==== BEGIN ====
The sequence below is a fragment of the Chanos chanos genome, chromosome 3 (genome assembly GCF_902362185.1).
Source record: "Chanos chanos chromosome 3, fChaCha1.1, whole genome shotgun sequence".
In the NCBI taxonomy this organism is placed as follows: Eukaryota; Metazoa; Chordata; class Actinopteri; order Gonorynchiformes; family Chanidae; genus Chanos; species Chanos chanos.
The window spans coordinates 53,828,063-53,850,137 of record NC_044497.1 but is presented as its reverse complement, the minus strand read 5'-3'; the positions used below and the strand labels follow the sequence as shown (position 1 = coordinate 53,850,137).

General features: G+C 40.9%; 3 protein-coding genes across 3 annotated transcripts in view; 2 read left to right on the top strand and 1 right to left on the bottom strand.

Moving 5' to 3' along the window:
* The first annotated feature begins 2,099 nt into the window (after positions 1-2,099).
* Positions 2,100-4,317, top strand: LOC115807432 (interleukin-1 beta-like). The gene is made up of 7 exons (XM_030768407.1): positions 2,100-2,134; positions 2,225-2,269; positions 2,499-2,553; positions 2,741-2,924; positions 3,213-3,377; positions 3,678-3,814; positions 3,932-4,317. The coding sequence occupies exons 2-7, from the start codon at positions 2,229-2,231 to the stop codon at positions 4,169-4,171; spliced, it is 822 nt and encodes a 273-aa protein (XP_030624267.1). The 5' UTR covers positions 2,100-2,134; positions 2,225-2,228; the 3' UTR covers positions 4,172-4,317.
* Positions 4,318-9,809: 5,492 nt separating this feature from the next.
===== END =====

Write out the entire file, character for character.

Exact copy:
The sequence below is a fragment of the Chanos chanos genome, chromosome 3 (genome assembly GCF_902362185.1).
Source record: "Chanos chanos chromosome 3, fChaCha1.1, whole genome shotgun sequence".
In the NCBI taxonomy this organism is placed as follows: Eukaryota; Metazoa; Chordata; class Actinopteri; order Gonorynchiformes; family Chanidae; genus Chanos; species Chanos chanos.
The window spans coordinates 53,828,063-53,850,137 of record NC_044497.1 but is presented as its reverse complement, the minus strand read 5'-3'; the positions used below and the strand labels follow the sequence as shown (position 1 = coordinate 53,850,137).

General features: G+C 40.9%; 3 protein-coding genes across 3 annotated transcripts in view; 2 read left to right on the top strand and 1 right to left on the bottom strand.

Moving 5' to 3' along the window:
* The first annotated feature begins 2,099 nt into the window (after positions 1-2,099).
* Positions 2,100-4,317, top strand: LOC115807432 (interleukin-1 beta-like). The gene is made up of 7 exons (XM_030768407.1): positions 2,100-2,134; positions 2,225-2,269; positions 2,499-2,553; positions 2,741-2,924; positions 3,213-3,377; positions 3,678-3,814; positions 3,932-4,317. The coding sequence occupies exons 2-7, from the start codon at positions 2,229-2,231 to the stop codon at positions 4,169-4,171; spliced, it is 822 nt and encodes a 273-aa protein (XP_030624267.1). The 5' UTR covers positions 2,100-2,134; positions 2,225-2,228; the 3' UTR covers positions 4,172-4,317.
* Positions 4,318-9,809: 5,492 nt separating this feature from the next.